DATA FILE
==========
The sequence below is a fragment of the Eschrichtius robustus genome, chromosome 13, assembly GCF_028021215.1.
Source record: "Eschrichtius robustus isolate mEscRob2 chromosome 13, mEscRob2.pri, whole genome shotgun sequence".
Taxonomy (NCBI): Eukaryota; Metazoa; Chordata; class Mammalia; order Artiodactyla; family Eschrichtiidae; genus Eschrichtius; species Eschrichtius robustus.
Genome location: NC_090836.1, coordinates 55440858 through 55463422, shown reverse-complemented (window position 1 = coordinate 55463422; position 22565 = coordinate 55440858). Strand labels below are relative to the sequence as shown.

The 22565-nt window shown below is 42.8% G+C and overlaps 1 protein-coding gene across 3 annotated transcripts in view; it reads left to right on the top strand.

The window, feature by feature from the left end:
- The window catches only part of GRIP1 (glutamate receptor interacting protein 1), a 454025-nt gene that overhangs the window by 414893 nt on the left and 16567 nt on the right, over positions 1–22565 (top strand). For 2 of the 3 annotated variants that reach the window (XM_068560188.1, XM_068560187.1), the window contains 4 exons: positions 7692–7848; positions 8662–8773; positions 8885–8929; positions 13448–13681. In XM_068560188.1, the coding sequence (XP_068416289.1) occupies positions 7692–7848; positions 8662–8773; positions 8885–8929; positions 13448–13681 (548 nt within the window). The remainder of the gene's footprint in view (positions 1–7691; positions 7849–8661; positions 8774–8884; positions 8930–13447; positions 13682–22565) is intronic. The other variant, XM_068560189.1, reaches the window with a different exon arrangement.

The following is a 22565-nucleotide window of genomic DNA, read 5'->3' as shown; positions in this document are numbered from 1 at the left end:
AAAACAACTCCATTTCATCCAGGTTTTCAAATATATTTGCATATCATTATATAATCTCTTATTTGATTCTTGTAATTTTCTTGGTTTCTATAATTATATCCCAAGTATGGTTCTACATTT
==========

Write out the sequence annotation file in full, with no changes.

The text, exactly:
The sequence below is a fragment of the Eschrichtius robustus genome, chromosome 13, assembly GCF_028021215.1.
Source record: "Eschrichtius robustus isolate mEscRob2 chromosome 13, mEscRob2.pri, whole genome shotgun sequence".
Taxonomy (NCBI): Eukaryota; Metazoa; Chordata; class Mammalia; order Artiodactyla; family Eschrichtiidae; genus Eschrichtius; species Eschrichtius robustus.
Genome location: NC_090836.1, coordinates 55440858 through 55463422, shown reverse-complemented (window position 1 = coordinate 55463422; position 22565 = coordinate 55440858). Strand labels below are relative to the sequence as shown.

The 22565-nt window shown below is 42.8% G+C and overlaps 1 protein-coding gene across 3 annotated transcripts in view; it reads left to right on the top strand.

The window, feature by feature from the left end:
- The window catches only part of GRIP1 (glutamate receptor interacting protein 1), a 454025-nt gene that overhangs the window by 414893 nt on the left and 16567 nt on the right, over positions 1–22565 (top strand). For 2 of the 3 annotated variants that reach the window (XM_068560188.1, XM_068560187.1), the window contains 4 exons: positions 7692–7848; positions 8662–8773; positions 8885–8929; positions 13448–13681. In XM_068560188.1, the coding sequence (XP_068416289.1) occupies positions 7692–7848; positions 8662–8773; positions 8885–8929; positions 13448–13681 (548 nt within the window). The remainder of the gene's footprint in view (positions 1–7691; positions 7849–8661; positions 8774–8884; positions 8930–13447; positions 13682–22565) is intronic. The other variant, XM_068560189.1, reaches the window with a different exon arrangement.

The following is a 22565-nucleotide window of genomic DNA, read 5'->3' as shown; positions in this document are numbered from 1 at the left end:
AAAACAACTCCATTTCATCCAGGTTTTCAAATATATTTGCATATCATTATATAATCTCTTATTTGATTCTTGTAATTTTCTTGGTTTCTATAATTATATCCCAAGTATGGTTCTACATTT